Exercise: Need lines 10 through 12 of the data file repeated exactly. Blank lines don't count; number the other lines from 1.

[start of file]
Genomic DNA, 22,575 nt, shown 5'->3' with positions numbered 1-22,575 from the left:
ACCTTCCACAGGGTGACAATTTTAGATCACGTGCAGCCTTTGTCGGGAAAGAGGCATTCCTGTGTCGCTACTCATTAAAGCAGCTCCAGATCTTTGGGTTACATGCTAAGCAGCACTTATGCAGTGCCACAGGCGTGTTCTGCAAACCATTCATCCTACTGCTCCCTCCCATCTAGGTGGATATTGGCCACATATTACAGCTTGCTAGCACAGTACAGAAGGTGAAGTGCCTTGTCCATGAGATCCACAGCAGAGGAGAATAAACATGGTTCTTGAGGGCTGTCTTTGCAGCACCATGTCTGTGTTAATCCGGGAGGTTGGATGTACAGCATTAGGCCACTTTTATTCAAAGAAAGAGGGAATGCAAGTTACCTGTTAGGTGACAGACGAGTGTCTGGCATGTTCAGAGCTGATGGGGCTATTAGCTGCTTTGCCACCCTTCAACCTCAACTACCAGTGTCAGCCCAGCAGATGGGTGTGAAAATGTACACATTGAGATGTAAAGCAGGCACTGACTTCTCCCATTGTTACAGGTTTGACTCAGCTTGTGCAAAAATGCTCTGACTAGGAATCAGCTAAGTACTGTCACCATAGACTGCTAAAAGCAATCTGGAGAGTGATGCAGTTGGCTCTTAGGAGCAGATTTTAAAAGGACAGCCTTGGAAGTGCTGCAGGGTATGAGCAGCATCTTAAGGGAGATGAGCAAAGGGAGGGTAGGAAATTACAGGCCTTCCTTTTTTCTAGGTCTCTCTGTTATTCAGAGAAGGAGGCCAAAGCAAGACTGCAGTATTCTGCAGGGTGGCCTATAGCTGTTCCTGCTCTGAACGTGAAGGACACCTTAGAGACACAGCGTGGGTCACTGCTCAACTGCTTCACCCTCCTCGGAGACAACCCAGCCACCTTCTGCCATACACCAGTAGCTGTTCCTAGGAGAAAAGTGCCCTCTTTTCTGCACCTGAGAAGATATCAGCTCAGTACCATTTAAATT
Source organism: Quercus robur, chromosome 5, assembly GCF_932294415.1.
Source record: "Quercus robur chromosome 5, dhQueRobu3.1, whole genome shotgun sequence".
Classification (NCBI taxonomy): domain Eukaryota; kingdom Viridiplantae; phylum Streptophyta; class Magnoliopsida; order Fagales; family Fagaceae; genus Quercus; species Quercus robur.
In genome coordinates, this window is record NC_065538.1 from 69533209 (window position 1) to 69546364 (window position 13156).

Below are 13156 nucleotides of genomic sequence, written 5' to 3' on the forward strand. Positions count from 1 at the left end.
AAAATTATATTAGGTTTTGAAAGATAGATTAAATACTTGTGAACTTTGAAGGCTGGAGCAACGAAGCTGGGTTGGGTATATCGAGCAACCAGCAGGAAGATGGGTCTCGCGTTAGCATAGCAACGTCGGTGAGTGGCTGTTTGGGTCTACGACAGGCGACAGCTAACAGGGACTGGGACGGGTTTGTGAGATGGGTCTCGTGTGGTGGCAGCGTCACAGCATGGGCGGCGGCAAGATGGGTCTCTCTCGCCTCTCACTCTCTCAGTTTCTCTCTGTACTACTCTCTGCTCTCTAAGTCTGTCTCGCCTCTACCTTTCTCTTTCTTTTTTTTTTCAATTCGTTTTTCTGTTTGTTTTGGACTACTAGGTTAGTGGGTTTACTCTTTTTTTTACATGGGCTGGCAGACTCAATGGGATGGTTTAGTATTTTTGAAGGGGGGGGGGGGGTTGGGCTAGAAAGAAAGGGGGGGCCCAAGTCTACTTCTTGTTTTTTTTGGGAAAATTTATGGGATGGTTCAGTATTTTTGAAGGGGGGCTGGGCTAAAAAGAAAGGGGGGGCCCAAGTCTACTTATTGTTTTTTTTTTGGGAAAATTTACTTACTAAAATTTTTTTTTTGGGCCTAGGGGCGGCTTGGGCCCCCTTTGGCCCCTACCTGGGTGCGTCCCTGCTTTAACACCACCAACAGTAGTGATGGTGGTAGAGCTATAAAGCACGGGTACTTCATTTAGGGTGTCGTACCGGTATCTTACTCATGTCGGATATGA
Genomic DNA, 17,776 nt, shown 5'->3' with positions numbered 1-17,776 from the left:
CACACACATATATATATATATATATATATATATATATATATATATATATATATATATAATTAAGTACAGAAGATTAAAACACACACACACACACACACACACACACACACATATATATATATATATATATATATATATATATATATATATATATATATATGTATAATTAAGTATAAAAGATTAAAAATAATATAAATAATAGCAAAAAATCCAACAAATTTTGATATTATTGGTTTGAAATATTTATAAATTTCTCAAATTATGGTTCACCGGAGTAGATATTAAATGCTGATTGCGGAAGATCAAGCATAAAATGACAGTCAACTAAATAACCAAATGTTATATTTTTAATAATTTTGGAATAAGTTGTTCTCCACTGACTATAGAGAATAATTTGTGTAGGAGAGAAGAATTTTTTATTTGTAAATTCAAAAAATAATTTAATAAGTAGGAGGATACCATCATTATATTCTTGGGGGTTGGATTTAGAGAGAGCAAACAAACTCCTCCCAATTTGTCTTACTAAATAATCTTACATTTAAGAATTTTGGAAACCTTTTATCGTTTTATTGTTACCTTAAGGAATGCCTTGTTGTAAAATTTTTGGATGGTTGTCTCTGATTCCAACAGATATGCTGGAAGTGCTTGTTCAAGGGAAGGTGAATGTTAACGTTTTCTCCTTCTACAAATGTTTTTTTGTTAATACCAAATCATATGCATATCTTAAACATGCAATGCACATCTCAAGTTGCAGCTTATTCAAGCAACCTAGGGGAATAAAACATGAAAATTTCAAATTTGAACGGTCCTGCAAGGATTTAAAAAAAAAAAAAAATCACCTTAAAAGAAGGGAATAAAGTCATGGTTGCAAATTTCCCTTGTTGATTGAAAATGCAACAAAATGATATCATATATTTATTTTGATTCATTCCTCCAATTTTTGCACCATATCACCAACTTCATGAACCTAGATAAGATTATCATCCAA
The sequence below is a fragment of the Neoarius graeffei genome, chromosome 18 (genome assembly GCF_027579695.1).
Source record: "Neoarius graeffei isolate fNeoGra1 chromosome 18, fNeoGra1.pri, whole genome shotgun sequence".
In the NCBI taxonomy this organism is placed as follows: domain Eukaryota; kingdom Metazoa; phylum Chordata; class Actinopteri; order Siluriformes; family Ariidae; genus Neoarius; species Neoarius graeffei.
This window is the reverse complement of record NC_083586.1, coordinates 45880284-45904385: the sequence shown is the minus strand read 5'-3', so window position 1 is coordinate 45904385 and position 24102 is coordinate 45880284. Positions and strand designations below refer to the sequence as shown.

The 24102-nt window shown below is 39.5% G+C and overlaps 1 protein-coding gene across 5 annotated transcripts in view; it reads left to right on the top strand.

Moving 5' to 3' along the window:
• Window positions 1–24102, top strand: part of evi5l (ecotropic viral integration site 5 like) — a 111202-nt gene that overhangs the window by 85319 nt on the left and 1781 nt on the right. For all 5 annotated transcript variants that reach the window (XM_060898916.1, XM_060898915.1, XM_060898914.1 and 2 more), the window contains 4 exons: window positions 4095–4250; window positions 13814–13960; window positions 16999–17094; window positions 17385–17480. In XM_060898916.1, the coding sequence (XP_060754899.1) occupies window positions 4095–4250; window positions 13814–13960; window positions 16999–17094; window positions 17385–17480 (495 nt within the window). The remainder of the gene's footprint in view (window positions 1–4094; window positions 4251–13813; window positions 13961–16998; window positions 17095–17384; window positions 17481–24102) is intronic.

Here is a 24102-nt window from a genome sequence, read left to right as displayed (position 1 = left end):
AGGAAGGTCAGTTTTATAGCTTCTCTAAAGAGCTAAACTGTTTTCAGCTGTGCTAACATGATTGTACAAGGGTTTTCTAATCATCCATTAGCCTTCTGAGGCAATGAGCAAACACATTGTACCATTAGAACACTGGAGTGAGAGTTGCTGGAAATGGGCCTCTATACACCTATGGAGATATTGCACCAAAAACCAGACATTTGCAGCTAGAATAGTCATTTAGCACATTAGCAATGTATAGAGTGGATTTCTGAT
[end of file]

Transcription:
CACACACATATATATATATATATATATATATATATATATATATATATATATATATATAATTAAGTACAGAAGATTAAAACACACACACACACACACACACACACACACACATATATATATATATATATATATATATATATATATATATATATATATATATGTATAATTAAGTATAAAAGATTAAAAATAATATAAATAATAGCAAAAAATCCAACAAATTTTGATATTATTGGTTTGAAATATTTATAAATTTCTCAAATTATGGTTCACCGGAGTAGATATTAAATGCTGATTGCGGAAGATCAAGCATAAAATGACAGTCAACTAAATAACCAAATGTTATATTTTTAATAATTTTGGAATAAGTTGTTCTCCACTGACTATAGAGAATAATTTGTGTAGGAGAGAAGAATTTTTTATTTGTAAATTCAAAAAATAATTTAATAAGTAGGAGGATACCATCATTATATTCTTGGGGGTTGGATTTAGAGAGAGCAAACAAACTCCTCCCAATTTGTCTTACTAAATAATCTTACATTTAAGAATTTTGGAAACCTTTTATCGTTTTATTGTTACCTTAAGGAATGCCTTGTTGTAAAATTTTTGGATGGTTGTCTCTGATTCCAACAGATATGCTGGAAGTGCTTGTTCAAGGGAAGGTGAATGTTAACGTTTTCTCCTTCTACAAATGTTTTTTTGTTAATACCAAATCATATGCATATCTTAAACATGCAATGCACATCTCAAGTTGCAGCTTATTCAAGCAACCTAGGGGAATAAAACATGAAAATTTCAAATTTGAACGGTCCTGCAAGGATTTAAAAAAAAAAAAAAATCACCTTAAAAGAAGGGAATAAAGTCATGGTTGCAAATTTCCCTTGTTGATTGAAAATGCAACAAAATGATATCATATATTTATTTTGATTCATTCCTCCAATTTTTGCACCATATCACCAACTTCATGAACCTAGATAAGATTATCATCCAA
The sequence below is a fragment of the Neoarius graeffei genome, chromosome 18 (genome assembly GCF_027579695.1).
Source record: "Neoarius graeffei isolate fNeoGra1 chromosome 18, fNeoGra1.pri, whole genome shotgun sequence".